English Essay – Shakespeare, Much Ado About Nothing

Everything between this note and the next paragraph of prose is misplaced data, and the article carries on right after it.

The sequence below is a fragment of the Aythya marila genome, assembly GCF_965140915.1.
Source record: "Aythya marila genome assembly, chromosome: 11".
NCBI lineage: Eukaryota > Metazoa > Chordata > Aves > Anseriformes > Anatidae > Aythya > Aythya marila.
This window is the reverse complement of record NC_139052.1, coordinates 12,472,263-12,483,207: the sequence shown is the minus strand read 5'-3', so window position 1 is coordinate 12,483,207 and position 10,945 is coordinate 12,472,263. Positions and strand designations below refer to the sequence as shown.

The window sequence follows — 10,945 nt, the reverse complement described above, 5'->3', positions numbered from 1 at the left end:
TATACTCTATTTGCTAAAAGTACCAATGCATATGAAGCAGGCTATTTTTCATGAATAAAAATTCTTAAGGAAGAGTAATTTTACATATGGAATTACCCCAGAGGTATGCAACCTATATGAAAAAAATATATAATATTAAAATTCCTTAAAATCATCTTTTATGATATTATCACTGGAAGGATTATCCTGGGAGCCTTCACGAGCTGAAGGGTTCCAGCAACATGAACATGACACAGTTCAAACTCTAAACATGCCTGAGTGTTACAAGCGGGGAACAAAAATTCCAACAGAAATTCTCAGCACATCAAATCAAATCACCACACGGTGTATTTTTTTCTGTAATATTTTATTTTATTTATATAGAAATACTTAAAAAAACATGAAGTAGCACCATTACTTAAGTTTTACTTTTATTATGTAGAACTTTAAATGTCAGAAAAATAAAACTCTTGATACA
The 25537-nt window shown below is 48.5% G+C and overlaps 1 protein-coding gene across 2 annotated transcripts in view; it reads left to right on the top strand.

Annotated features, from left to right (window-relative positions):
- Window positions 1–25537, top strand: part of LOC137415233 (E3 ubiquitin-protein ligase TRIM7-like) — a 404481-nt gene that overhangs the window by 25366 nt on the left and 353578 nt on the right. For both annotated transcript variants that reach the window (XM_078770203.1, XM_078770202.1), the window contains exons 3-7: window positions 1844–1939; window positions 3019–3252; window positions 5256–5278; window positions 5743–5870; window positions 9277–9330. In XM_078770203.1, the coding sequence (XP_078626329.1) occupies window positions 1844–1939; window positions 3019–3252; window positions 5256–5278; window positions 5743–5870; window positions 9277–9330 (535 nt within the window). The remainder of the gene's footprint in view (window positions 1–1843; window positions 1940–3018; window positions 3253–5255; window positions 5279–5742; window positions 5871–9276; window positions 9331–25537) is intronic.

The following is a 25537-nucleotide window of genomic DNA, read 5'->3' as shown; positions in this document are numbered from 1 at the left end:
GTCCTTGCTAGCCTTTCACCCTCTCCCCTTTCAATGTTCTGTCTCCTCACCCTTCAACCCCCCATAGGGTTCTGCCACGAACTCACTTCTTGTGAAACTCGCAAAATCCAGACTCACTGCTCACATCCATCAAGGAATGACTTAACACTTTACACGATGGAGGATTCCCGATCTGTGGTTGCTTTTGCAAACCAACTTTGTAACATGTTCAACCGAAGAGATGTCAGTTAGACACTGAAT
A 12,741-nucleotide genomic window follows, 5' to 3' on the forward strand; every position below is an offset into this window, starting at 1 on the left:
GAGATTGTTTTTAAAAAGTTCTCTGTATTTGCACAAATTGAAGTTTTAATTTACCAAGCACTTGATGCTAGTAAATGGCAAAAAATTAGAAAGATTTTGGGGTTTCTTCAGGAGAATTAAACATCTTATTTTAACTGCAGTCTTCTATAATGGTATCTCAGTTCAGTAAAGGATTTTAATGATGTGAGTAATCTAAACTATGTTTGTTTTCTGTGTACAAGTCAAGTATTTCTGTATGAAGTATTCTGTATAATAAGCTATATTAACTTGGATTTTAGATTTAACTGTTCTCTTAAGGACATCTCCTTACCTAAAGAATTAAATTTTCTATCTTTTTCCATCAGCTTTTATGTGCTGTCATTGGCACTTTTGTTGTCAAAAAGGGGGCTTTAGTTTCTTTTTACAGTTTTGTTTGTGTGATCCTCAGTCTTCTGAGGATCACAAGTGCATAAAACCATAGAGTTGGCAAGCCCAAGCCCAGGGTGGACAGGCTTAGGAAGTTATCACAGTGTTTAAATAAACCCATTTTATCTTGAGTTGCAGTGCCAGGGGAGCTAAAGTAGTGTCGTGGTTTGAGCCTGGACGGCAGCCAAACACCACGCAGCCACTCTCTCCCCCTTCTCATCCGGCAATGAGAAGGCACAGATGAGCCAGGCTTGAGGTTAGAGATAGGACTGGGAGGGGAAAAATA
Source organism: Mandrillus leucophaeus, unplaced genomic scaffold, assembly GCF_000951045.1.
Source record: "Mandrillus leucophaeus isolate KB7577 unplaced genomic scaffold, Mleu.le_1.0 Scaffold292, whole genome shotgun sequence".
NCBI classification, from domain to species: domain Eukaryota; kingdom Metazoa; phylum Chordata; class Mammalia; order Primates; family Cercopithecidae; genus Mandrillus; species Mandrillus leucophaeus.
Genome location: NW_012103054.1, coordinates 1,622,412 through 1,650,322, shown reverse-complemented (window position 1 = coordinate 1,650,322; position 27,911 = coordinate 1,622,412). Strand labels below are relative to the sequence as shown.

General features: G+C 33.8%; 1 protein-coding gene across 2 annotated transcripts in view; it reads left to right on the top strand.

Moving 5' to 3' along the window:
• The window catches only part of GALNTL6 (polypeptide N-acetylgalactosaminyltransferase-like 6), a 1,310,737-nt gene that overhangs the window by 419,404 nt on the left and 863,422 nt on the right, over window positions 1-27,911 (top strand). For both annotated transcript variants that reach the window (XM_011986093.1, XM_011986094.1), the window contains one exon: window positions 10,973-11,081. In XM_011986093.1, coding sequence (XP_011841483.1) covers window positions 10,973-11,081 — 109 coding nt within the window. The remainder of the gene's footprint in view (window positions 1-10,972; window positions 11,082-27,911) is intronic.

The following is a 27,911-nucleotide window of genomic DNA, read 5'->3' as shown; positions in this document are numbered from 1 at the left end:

“How does the Composer entertain his audience in this scene?” In Kenneth Branner’s Much Ado About Nothing, people are entertained by many traditional comedic conventions that are very much the base of most Shakespearean comedy’s. In the current scene (Dogberry and fellow guards), some of the Shakespearean comedic conventions used include malapropism, visual humour, disguise and (partially) language. All these conventions are then further backed up and conveyed through many film techniques including; panning, medium shots, close shots, low key lighting, two shots, establishing shots, multiple cuts and a few reaction shots. All of these techniques add up to create a very entertaining and detailed film scene. One of the main Shakespearean comedic conventions used in this scene are a combination of language and malapropism that Dogberry uses. Malapropism is when you use words that you don’t understand, and therefore use them in the incorrect context. This means that your sentence becomes almost invalid and pointless. An example of one of Dogberry’s malapropisms is this: "One word, sir. Our watch, sir, have indeed comprehended two aspicious persons, and we would have them this morning examined before your worship." The words Dogberry is trying to use are apprehended and suspicious. The main reason that Dogberry is using this is that he is trying to show his leadership and trying to look smarter, but is (ironically) achieving the exact opposite. Some film techniques used in this scene to convey the message, entertain the audience and deliver parts of Dogberry’s character are; reaction shots, two shots and close shots. The reaction shot is used to convey the surprise and amusement of Dogberry’s fellow guards. Two shots are used to show and convey to the audience the fact that many people are there with Dogberry and to show their reactions and facial expressions. Close shots reveal otherwise unseen visual humour, an...
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